Sometimes you run into a problem that is hard to investigate. You see some weird behavior in the application under test, but you can’t figure out what is wrong. 

Help can come from another tester, a business analyst, a solution designer, or even a developer. Together you replay the error scenario and investigate the problem, then test with other input or data to see if there are more problems, which can result in a bug report. You may not have thought about it, but this is actually pair testing.

Once I was testing a feature and could not execute a request to the back-end system. I asked the tester who worked on that feature to help me. While testing, we found out that there was a serious issue with the back end. They forgot to implement an extra parameter while the front-end applicator was in a newly introduced state. By pairing, we were able to investigate and resolve the bug quicker and more thoroughly than I would have been able to by myself.

Thorough Test Preparation

Testing an application requires preparation, and working in a pair sets you up for success.

When working on test design as a pair, I recommend you read the documentation about the application separately, then have a brainstorm session together about what you read. Make a list with risks as you identify them, then create a mind map of areas to cover that are related to the identified risks. Together you can come up with questions to help you get more clarification on the risks and create test ideas to be executed to gather information.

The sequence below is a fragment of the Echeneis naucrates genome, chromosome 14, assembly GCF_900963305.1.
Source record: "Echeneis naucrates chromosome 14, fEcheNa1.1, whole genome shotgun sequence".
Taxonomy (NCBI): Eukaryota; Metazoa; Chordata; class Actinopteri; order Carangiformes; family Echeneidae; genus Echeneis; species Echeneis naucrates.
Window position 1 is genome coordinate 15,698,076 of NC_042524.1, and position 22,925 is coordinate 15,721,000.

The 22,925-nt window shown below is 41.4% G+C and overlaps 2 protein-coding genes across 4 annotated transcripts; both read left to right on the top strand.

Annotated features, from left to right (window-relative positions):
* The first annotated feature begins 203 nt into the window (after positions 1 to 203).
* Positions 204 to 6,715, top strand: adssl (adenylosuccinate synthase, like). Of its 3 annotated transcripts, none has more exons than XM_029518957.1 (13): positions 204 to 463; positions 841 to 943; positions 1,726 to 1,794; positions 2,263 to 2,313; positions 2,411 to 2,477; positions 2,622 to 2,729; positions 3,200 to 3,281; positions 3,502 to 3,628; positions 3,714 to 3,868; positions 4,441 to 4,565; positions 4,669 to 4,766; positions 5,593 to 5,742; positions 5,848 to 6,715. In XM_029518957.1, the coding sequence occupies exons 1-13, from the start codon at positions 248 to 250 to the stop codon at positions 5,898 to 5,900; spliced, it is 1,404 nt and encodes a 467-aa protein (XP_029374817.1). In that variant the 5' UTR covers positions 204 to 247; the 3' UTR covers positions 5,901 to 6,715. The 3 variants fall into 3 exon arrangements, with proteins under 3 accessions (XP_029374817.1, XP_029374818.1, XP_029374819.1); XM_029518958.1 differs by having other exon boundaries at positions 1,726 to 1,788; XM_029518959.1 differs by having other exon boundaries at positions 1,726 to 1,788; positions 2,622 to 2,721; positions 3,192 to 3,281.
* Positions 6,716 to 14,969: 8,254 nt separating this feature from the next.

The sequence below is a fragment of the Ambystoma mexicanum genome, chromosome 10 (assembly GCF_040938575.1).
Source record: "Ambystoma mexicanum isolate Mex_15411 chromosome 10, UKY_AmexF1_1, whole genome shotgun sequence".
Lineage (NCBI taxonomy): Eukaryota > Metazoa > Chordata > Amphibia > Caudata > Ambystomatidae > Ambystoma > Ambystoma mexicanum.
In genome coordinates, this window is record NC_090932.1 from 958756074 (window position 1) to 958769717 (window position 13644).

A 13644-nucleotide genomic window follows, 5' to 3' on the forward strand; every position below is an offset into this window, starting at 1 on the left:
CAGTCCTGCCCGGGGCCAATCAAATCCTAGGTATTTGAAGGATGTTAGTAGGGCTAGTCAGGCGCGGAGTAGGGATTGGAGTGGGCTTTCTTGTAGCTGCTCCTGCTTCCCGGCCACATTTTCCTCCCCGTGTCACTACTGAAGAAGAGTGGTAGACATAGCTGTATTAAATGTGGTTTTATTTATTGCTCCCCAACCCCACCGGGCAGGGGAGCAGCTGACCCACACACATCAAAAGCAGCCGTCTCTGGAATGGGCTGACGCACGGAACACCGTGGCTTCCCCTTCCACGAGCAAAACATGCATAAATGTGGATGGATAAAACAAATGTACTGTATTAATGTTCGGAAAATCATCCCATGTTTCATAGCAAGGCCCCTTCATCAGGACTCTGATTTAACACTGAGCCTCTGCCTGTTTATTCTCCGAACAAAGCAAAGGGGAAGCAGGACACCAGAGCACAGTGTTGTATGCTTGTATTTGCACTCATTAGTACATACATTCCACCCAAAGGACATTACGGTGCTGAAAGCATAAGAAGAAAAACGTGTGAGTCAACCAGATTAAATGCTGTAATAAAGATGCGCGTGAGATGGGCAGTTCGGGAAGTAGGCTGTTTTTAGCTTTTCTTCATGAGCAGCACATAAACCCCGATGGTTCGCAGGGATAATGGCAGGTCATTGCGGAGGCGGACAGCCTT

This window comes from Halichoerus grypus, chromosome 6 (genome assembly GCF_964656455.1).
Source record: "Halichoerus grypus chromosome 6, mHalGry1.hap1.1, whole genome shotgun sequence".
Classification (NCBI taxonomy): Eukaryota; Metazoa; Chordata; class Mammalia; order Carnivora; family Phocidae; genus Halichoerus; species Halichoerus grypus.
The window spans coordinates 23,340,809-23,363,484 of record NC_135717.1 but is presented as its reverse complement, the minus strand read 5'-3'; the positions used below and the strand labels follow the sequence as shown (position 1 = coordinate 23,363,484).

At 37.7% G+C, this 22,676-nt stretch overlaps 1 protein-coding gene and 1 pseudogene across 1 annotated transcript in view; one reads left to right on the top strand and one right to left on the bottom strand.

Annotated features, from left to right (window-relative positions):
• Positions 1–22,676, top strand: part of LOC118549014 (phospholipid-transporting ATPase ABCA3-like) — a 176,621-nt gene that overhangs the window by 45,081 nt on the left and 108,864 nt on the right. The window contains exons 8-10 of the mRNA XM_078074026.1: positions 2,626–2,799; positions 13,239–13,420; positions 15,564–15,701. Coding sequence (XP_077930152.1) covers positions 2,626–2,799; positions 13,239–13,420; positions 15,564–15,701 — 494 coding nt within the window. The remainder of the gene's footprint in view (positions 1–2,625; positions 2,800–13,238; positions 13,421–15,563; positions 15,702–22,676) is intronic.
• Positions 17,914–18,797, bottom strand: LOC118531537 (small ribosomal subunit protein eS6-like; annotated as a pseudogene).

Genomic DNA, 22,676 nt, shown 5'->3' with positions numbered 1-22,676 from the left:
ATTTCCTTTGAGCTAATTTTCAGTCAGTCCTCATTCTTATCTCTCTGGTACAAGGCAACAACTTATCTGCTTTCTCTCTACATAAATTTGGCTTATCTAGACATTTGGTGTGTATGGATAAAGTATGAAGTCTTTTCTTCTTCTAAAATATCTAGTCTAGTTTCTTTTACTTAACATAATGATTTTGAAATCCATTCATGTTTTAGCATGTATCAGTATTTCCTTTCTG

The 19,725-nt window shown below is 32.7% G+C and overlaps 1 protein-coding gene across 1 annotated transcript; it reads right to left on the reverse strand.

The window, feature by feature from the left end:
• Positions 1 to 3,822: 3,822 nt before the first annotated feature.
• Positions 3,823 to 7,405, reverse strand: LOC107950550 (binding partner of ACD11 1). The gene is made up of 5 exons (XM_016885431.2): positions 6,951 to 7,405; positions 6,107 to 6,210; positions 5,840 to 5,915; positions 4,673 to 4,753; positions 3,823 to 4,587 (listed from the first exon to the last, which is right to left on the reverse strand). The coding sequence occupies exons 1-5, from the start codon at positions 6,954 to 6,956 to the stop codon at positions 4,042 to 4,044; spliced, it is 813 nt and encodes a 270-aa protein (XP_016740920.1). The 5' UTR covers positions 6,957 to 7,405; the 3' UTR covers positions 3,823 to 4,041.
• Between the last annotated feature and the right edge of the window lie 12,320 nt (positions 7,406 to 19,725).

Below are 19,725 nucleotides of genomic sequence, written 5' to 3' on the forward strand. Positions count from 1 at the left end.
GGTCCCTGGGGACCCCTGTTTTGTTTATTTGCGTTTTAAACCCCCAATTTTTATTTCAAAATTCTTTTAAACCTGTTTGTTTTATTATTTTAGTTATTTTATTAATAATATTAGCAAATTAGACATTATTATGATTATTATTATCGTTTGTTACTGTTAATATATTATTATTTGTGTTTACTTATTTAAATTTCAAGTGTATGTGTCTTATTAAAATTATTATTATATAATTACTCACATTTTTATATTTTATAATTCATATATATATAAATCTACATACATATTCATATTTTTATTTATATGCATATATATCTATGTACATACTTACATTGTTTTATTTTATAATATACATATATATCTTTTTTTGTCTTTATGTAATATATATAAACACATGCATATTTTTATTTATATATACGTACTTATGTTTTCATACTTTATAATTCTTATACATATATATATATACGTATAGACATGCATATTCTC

The discussions you have will create a flow of thoughts you wouldn’t get when working alone.

A Way to Stay Focused

As a single tester, you can get easily distracted by your surroundings and lose focus from the work you’re supposed to do. When you are working as a pair, there is more focus on the assignment. If one person’s mind starts to wander, the other one will get them back on track.

Distractions also can be work-related, and when that happens, the distractions must be dealt with. Pairing can help in this situation, too. If you need to stop work in order to pay attention to an urgent problem, when you’re done and can return to the original assignment, your tester colleague can bring you up to speed with the latest activities and information.